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|Media Contact: Glenn Brank||November 15, 2006 (06-21)|
| 916-445-3974 email@example.com
||FOR IMMEDIATE RELEASE|
DPR REPORTS 2005 PESTICIDE USE DATA; HIGHLY TOXIC CATEGORIES DOWN AGAIN
- As measured in pounds, the most used pesticides were sulfur, petroleum oils, metam-sodium, 1,3-dichloropropene (1,3-D), and mineral oil. Sulfur use increased by 7.3 million pounds (13 percent) and was the most highly used pesticide in 2005, both in pounds applied and acres treated. By pounds, sulfur accounted for 32 percent of all reported pesticide use. Sulfur is a natural fungicide favored by both conventional and organic farmers.
- Fumigant chemicals decreased in pounds applied from 2004 to 2005 (1 million pounds, 2.5 percent) and decreased in cumulative acres treated (54,000 acres, 14 percent). Use of about half of the major fumigants decreased in pounds but nearly all major fumigants decreased in acres treated.
- Pounds of reduced-risk pesticides increased by 630,000 pounds applied (60 percent) and by 2.4 million acres treated (39 percent).
- Crops that showed an overall increase in pesticide pounds applied from 2004 to 2005 included wine grapes (6 million pounds), oranges (2.7 million pounds), raisin and table grapes (1.8 million pounds), walnuts (1.2 million pounds), and almonds (1 million pounds). Major crops or sites with decreased pounds applied included rice (1.5 million pounds), fresh tomatoes (700,000 pounds), strawberries (420,000 pounds), and lemons (370,000 pounds).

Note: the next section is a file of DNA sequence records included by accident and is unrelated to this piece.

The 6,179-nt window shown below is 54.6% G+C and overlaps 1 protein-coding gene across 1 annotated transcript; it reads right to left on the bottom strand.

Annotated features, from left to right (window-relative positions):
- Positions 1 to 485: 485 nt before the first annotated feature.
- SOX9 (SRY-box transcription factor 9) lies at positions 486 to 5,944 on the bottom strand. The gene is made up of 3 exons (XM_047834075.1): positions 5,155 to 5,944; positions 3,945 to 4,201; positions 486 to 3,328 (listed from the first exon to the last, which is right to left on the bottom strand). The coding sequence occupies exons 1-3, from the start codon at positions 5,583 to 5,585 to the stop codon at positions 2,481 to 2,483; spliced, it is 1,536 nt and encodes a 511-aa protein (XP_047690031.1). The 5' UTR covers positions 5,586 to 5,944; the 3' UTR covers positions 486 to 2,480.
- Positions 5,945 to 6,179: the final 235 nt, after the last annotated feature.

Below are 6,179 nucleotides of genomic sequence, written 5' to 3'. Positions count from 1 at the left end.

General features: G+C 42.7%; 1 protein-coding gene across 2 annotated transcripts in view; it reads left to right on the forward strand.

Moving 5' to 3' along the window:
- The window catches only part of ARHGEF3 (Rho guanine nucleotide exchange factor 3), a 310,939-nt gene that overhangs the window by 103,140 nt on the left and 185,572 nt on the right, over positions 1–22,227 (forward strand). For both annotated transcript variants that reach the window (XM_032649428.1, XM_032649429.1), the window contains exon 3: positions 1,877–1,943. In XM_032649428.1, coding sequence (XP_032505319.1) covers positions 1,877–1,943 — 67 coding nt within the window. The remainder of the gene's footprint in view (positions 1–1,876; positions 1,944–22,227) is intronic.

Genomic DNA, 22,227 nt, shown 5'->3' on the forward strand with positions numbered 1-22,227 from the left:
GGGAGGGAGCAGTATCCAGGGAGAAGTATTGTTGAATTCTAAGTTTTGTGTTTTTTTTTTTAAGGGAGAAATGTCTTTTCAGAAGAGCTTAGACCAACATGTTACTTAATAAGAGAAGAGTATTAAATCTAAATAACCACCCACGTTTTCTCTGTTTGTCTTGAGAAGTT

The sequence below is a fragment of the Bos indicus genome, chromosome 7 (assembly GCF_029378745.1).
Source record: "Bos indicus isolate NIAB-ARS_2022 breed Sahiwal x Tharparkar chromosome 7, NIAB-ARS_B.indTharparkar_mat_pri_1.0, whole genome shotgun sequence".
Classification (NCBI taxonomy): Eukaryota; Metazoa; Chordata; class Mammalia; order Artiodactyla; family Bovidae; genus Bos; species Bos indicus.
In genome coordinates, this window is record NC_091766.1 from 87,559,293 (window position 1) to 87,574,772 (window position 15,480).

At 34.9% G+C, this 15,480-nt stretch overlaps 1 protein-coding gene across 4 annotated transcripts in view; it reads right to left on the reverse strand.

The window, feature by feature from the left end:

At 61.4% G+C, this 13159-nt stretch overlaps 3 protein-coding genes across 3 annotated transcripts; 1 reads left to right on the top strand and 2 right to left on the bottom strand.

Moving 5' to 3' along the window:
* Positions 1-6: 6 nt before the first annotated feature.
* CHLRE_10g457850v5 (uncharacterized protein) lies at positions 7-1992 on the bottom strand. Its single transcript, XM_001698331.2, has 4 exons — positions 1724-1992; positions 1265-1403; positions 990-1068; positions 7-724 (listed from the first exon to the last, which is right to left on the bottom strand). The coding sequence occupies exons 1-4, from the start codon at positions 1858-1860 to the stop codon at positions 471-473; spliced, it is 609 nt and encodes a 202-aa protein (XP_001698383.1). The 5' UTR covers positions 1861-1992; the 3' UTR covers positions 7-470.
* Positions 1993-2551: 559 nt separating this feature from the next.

- Pounds of all the higher risk pesticide categories, except for toxic air contaminants, decreased and use of all the lower risk pesticides increased. Acres treated with carcinogens and organophosphates increased, mostly because of increased use of the fungicides mancozeb and maneb and the insecticide chlorpyrifos.
- Chemicals classified as reproductive toxins decreased in pounds applied from 2004 to 2005 (2.1 million pounds or 8.8 percent) and decreased in cumulative acres treated (88,000 acres or 4.1 percent).
- Pounds of insecticide organophosphate and carbamate chemicals, which include compounds of high regulatory concern, continued to decline as they have for nearly every year since 1995.
- Chemicals categorized as toxic air contaminants, another group of pesticides of regulatory concern, remained nearly the same as in 2005 while cumulative acres treated increased by 220,000 (6.1 percent).